When Clive Barker’s Books of Blood began their publication in 1984, it would be fair to say that Stephen King had already reinvented horror as a popular genre. Throughout the 1970s and early 1980s, King had published more than a dozen novels. Still, even Stephen King himself viewed the publication of the Books as a watershed moment for horror: it was the Books of Blood that led King to famously call Clive Barker “the future of horror.”
Over the course of 30 stories published in six volumes, Barker unveiled a new geography of horror; continents of the imagination, teeming with fantastical demonic life and grisly death, antiheros, soiled saviors, and (of course) the impossible pleasures of monstrous and magical sex. The Books feel incredibly relevant to modern horror; so much so that reading them more than 30 years after their original publication is a little like looking at the original plans and blueprints for the building you’ve lived in for decades.
Philip K. Dick and Clive Barker have something in common; both of them have surprisingly low name recognition with the general public, given how much of their work has been adapted into hugely successful films (albeit, often in a form mutated from the original text). Of the 30 stories contained in the Books of Blood, almost a third have been made into movies, including “the Forbidden” (which was filmed in 1992 as Candyman), “the Last Illusion” (filmed in 1995 as Lord of Illusions), “Rawhead Rex” (filmed in 1986), “the Midnight Meat Train” (2008), and “Dread” (2009), among others.
As with Dick, it’s more than a little strange that Clive Barker proved so successful in Hollywood. In Dick’s case, it’s odd because his stories are so steeped in drugs, mental illness, and existential uncertainty; in Barker’s, primarily because of the intensity of the gore and sex and the stories’ unconventional lack of moral clarity. In a Stephen King story, you’re likely to get a hero, a villain, and a more-or-less black-and-white vision of the world. Good fights evil, hero triumphs over monster, normalcy is resumed. Barker’s stories tend to carry no more of a moral message than we might glean from the doings of a spider in a rainforest canopy, or a feral dog scavenging on a landfill.
Not to tip my hand, but politically and socially, I tend to land more on the side of the outcast when choosing whom to throw in with. Thus, while I love Stephen King and have nothing but respect for his craft, Barker’s worlds always made more sense to me. Writing for conservative outlet National Review, Tim Cavanaugh said the following about King and Barker:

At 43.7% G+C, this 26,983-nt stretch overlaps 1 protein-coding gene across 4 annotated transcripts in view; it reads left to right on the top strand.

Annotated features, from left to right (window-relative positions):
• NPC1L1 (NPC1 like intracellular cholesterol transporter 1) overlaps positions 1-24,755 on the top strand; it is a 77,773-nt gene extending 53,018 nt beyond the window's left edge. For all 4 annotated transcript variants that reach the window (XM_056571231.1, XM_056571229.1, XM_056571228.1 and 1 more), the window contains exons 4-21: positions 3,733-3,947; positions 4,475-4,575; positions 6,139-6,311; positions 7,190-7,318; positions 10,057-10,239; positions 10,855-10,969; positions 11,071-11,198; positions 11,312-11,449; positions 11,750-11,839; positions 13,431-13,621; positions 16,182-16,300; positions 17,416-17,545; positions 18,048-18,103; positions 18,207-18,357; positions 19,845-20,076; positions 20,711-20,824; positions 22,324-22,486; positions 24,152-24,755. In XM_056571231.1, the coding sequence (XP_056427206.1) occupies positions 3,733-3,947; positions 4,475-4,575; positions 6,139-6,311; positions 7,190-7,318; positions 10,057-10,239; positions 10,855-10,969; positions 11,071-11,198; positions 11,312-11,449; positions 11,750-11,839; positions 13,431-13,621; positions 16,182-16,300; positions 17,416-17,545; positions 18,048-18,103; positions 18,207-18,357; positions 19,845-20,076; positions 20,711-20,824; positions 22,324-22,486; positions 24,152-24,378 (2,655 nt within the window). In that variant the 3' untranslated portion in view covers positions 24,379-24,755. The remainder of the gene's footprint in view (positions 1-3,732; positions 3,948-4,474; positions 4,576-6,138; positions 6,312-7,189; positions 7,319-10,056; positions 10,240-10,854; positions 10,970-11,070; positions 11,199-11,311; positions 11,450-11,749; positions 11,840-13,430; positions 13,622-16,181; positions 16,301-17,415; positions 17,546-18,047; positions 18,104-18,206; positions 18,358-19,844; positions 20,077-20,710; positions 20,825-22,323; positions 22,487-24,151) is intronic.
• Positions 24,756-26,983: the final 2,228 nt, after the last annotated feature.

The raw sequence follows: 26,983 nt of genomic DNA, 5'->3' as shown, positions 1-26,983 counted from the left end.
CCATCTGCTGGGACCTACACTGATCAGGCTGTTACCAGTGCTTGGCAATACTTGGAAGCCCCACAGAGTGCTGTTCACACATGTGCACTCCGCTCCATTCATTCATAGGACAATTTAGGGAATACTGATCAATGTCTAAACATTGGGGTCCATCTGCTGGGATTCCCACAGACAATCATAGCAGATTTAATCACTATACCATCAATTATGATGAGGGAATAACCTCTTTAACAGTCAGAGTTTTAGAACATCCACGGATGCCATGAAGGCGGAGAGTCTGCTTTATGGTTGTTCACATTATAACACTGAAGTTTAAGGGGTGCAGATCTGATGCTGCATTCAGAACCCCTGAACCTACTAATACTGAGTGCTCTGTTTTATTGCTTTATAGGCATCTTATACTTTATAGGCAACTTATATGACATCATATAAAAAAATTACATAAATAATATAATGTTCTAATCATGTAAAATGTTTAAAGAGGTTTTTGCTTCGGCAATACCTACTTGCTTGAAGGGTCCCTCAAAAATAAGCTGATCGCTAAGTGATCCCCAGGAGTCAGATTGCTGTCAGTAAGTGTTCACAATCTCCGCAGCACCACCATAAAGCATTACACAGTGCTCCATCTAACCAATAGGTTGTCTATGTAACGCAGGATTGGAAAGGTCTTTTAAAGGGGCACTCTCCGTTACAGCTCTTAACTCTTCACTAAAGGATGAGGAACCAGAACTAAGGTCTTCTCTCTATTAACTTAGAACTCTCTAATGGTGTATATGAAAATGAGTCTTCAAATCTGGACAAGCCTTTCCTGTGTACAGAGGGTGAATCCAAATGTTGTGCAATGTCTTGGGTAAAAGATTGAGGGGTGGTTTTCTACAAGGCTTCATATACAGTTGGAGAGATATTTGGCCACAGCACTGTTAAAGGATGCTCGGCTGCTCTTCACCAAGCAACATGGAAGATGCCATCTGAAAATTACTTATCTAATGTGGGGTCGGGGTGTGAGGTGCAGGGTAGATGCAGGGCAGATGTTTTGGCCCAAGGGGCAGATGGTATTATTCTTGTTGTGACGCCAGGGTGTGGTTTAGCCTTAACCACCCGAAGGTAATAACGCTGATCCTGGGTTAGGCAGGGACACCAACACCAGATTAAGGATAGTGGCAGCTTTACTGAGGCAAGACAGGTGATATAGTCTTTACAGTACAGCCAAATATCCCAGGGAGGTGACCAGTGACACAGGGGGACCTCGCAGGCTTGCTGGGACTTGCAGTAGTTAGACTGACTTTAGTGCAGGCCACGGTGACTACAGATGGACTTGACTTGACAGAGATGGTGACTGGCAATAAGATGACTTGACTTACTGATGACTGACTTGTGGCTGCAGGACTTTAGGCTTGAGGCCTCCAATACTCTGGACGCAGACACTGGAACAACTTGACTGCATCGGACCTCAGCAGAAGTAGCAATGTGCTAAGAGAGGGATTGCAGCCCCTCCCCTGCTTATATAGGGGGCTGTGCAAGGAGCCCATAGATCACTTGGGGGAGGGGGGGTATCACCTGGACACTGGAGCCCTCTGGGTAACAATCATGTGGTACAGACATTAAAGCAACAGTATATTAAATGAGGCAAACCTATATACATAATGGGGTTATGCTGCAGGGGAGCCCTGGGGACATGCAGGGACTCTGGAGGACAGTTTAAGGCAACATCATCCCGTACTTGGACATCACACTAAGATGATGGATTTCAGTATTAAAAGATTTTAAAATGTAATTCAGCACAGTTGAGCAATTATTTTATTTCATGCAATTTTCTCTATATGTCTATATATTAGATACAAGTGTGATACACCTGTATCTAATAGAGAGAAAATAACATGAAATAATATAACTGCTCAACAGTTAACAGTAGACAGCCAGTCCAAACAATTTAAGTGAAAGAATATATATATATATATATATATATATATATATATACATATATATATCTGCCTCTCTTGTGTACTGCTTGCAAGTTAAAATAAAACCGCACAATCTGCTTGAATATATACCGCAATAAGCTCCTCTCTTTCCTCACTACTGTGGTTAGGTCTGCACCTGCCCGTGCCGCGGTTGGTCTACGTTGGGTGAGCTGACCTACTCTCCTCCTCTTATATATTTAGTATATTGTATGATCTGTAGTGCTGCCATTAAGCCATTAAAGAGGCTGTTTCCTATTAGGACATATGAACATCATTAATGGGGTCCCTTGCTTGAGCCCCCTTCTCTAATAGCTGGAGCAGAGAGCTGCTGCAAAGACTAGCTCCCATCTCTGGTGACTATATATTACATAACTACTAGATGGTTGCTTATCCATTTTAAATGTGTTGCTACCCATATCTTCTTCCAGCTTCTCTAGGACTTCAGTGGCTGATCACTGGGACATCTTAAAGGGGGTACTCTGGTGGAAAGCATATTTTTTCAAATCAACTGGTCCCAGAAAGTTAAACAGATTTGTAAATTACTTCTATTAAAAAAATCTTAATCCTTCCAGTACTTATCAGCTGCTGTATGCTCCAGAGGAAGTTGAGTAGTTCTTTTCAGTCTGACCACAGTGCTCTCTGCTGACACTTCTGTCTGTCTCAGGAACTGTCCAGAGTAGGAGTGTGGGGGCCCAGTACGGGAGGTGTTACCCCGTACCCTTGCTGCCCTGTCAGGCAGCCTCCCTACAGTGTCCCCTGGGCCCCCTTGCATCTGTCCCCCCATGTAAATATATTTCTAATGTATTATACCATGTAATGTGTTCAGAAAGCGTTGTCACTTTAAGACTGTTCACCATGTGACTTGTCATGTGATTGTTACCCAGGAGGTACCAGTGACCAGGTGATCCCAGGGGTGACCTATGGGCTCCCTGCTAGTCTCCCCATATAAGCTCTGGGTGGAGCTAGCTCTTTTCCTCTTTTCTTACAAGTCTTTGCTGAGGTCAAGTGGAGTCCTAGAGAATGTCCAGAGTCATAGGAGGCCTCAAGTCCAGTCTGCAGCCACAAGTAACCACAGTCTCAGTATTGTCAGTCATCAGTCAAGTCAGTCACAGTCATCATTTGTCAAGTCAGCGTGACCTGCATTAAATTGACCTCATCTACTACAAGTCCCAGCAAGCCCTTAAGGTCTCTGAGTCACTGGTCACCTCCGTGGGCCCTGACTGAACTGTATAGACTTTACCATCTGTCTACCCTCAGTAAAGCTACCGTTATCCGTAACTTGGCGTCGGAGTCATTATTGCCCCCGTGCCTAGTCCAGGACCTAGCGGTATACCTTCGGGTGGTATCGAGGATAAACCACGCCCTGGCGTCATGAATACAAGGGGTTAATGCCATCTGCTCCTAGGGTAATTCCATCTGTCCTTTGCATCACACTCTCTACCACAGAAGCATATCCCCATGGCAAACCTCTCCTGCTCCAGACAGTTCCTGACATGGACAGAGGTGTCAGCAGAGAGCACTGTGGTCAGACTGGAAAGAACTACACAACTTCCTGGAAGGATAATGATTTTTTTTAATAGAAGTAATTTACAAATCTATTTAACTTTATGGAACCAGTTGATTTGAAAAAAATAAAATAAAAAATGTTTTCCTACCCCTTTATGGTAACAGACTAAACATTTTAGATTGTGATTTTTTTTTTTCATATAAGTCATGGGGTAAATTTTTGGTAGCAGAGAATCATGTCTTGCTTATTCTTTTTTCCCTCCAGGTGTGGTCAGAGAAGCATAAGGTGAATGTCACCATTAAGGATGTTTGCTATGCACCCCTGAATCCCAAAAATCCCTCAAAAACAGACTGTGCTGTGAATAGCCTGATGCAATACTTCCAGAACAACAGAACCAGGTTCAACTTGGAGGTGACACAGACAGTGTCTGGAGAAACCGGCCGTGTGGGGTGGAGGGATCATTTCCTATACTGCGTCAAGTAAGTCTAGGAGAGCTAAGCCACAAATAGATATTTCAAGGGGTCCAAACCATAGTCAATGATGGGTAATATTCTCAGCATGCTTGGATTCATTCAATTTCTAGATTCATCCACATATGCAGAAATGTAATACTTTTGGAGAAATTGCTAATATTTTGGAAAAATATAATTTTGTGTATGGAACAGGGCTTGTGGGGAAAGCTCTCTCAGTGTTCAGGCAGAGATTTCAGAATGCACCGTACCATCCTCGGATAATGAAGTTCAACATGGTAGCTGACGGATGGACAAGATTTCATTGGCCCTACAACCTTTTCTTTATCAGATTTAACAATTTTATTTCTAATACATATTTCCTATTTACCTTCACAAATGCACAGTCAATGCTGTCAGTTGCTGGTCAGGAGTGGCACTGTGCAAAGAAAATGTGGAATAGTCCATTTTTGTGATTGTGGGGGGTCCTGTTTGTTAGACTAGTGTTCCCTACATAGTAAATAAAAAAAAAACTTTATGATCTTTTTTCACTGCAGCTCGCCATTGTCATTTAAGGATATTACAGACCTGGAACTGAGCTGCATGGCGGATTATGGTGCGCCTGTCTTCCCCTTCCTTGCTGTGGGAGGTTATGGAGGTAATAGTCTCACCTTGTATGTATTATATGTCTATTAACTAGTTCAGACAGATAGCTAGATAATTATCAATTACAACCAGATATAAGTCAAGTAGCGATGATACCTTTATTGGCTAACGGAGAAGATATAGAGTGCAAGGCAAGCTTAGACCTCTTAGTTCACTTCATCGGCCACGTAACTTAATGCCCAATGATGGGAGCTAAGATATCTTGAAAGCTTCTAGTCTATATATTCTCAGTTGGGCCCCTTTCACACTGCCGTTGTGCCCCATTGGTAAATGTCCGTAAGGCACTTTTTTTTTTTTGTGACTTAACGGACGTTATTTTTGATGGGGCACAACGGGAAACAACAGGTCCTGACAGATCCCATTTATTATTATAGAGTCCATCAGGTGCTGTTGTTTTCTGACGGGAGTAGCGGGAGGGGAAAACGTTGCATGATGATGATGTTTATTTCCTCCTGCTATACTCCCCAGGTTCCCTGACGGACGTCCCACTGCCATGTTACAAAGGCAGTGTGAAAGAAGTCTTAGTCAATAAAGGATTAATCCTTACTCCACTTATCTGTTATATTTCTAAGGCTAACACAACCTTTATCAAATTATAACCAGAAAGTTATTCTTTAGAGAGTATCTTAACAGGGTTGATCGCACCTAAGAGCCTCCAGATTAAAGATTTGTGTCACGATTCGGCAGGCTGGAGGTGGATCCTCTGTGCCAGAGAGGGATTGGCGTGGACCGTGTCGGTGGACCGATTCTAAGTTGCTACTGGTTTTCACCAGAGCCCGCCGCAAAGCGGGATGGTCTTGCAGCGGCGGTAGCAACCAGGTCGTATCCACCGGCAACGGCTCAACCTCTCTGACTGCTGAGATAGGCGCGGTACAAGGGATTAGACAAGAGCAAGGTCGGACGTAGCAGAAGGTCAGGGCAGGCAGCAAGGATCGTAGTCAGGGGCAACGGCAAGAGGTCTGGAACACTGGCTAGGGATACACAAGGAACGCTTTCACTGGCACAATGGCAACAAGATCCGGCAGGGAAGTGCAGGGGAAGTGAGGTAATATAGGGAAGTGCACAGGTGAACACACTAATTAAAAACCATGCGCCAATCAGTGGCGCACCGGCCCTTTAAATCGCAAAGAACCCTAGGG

“[King’s] work is shot through with hard-headed pragmatism and traditional morality that, if viewed from a certain angle (i.e., directly), seem clearly conservative. Few horror creators (Clive Barker being an occasional exception) ask us to root for the devil.”
I couldn’t have put it better myself, although I think that Cavanaugh and I root for different teams, so to speak. To root for the devil – the monster – is to cheer for the underdog, isn’t it? Or perhaps – and this is a theme I see with increasing frequency in 2019 in everything from the Walking Dead to Game of Thrones – perhaps it’s not that simple, and never was or will be. Perhaps we are all, at one level, monsters, red in tooth and claw, hunting and rutting and taking our pleasures where we can.
The pleasures that Barker introduces us to in the Books of Blood are often grotesque, to put it mildly. A content advisory for the six volumes would have to include (in no particular order) bestiality, necrophilia, assault, torture, and scenes of intense violence. Barker is, after all, one of the best-known names and figureheads of the so-called splatterpunk movement in horror fiction, which was most prominent from the mid-1980s to the mid-1990s. Splatterpunk is characterized by extreme gore, transgressive themes (including unconventional sex), and, often, a milieu of urban decay and moral chaos – all represented splendidly in Barker’s stories.
While I quite enjoy Barker’s novels, I think both his prose and his plots are at their best in a shorter format. I don’t think this a failing or inadequacy on Barker’s part in the least. Some works may have lent themselves to longer narrative arcs, to be sure – for example, I would have loved to see what Barker did with a novel-sized treatment of “Pig Blood Blues” – but for the most part, Barker’s tales are just right in length, clocking in at longer than your average short story, but shorter than your average novel (or most novellas). Like highly-compressed bursts of squelched static sent via intergalactic radio array, these tales are dense, possessed of their own internal logic and atmospheric rules, and – once teased out and appreciated – full of a surprising quantity of information for such brief transmissions.
The Books of Blood have a mythos that, when it isn’t consistent, at least rhymes with itself. These stories come saturated with the sweet, sulfurous perfume of Hell itself; always, in Barker’s prose, given the capitalization that such a proper noun deserves. Hell may be variously described as a person, place, or thing, but it is always a palpable presence in these stories, despite their innovation and largely modern, urban settings.
35 years after their publication, these stories don’t feel dated in the least. For any fan of horror who hasn’t read them, I can’t recommend these volumes strongly enough – not only on their own merits and for the pleasure of Barker’s prose, but because you can see much of the structural, thematic, and artistic DNA of modern horror in them.
Not to mention that they are often a Hell of a lot of fun.